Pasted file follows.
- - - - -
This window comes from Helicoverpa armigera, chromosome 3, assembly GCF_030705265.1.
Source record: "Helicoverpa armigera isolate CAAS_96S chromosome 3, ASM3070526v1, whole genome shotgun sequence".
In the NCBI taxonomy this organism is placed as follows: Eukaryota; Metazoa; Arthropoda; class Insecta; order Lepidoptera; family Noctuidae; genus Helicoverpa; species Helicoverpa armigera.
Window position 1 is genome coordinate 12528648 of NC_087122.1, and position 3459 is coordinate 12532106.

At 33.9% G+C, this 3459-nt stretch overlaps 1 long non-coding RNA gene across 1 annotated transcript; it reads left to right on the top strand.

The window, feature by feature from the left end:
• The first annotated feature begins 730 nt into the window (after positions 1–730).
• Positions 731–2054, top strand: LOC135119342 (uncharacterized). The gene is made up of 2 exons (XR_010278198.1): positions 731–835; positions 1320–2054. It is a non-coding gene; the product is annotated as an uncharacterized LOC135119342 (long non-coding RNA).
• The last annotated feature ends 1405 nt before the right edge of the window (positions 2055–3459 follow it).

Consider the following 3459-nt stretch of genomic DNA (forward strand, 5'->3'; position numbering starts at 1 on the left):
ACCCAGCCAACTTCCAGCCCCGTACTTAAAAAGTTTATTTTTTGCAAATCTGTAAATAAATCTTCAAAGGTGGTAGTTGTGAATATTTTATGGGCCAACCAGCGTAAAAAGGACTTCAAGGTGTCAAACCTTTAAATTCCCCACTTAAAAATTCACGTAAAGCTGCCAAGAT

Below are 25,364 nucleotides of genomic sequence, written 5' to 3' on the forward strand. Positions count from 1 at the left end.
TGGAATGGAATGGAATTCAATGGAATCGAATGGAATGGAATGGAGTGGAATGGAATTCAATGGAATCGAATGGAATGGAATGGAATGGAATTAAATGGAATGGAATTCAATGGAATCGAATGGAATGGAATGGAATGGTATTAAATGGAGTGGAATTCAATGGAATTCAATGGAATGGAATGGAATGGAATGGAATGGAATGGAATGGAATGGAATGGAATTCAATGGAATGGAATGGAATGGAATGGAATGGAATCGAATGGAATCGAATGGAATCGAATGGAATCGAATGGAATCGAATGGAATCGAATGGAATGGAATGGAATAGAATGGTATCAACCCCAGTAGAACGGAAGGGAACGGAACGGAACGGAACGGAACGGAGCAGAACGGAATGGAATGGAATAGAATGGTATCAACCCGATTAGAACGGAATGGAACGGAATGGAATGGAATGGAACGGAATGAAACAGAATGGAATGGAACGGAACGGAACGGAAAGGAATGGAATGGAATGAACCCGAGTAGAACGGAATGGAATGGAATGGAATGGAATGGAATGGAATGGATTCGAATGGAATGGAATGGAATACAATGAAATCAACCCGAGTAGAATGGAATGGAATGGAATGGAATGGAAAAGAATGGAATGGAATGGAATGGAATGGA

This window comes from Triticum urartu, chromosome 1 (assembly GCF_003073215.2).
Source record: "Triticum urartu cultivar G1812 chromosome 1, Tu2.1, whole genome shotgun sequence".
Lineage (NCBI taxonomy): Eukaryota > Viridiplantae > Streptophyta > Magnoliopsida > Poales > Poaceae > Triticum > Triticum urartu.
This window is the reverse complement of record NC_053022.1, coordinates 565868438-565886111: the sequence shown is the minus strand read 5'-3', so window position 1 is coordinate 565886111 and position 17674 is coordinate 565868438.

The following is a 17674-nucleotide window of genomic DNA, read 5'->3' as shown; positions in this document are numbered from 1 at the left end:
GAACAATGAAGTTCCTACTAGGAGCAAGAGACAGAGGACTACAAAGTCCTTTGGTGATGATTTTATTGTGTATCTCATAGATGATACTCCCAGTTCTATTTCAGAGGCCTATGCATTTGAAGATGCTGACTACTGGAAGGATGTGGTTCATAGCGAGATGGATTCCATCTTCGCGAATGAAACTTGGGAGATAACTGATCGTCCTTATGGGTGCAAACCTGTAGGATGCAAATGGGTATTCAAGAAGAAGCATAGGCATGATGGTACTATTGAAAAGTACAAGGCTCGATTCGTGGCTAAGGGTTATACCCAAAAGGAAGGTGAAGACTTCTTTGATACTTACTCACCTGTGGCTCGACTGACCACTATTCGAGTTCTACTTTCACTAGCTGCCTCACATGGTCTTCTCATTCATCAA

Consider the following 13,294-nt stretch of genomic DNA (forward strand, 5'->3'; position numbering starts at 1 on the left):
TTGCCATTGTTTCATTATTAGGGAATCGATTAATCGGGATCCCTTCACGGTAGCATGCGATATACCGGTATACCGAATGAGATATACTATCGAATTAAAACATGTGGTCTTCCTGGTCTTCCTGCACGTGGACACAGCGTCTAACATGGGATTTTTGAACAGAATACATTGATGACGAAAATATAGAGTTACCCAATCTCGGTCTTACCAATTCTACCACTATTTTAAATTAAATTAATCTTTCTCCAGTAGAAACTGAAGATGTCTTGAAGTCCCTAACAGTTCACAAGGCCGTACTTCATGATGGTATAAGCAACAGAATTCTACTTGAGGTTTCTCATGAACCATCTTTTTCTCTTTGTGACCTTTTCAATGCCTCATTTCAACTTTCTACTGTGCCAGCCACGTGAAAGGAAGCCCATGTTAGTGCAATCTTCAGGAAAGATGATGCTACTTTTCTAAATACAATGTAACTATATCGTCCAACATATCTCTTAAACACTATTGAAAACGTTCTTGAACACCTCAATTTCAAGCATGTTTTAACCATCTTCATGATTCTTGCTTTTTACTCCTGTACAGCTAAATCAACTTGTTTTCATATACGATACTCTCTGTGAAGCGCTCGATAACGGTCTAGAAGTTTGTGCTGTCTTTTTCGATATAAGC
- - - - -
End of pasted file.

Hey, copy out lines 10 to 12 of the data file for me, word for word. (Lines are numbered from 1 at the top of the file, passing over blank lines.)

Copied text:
Consider the following 3459-nt stretch of genomic DNA (forward strand, 5'->3'; position numbering starts at 1 on the left):
ACCCAGCCAACTTCCAGCCCCGTACTTAAAAAGTTTATTTTTTGCAAATCTGTAAATAAATCTTCAAAGGTGGTAGTTGTGAATATTTTATGGGCCAACCAGCGTAAAAAGGACTTCAAGGTGTCAAACCTTTAAATTCCCCACTTAAAAATTCACGTAAAGCTGCCAAGAT

Below are 25,364 nucleotides of genomic sequence, written 5' to 3' on the forward strand. Positions count from 1 at the left end.